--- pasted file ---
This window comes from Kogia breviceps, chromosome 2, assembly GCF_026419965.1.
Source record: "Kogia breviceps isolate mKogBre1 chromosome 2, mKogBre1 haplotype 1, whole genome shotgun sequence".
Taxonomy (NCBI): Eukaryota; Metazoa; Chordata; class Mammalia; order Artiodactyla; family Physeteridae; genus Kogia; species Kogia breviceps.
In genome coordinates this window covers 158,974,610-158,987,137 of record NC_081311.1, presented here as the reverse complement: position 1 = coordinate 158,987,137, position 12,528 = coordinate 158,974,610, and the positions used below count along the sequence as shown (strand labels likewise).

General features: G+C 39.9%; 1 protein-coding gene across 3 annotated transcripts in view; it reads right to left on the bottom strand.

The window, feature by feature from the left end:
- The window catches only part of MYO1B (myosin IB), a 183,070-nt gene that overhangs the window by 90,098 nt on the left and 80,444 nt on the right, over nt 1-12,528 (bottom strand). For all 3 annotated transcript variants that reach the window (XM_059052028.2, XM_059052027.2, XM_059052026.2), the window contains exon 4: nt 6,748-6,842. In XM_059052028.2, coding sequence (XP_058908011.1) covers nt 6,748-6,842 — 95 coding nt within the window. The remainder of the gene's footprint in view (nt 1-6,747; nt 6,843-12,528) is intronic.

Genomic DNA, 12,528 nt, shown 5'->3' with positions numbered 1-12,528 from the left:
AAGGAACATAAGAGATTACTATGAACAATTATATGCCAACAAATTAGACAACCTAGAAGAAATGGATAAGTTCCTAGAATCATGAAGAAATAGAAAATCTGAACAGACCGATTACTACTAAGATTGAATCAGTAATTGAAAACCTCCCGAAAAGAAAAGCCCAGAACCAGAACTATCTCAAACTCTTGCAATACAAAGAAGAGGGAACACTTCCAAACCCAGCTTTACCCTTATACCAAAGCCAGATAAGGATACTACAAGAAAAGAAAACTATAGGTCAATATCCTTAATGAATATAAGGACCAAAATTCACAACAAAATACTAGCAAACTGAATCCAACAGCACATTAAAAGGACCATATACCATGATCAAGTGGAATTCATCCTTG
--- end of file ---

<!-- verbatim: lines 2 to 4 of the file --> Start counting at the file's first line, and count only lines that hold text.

Source record: "Kogia breviceps isolate mKogBre1 chromosome 2, mKogBre1 haplotype 1, whole genome shotgun sequence".
Taxonomy (NCBI): Eukaryota; Metazoa; Chordata; class Mammalia; order Artiodactyla; family Physeteridae; genus Kogia; species Kogia breviceps.
In genome coordinates this window covers 158,974,610-158,987,137 of record NC_081311.1, presented here as the reverse complement: position 1 = coordinate 158,987,137, position 12,528 = coordinate 158,974,610, and the positions used below count along the sequence as shown (strand labels likewise).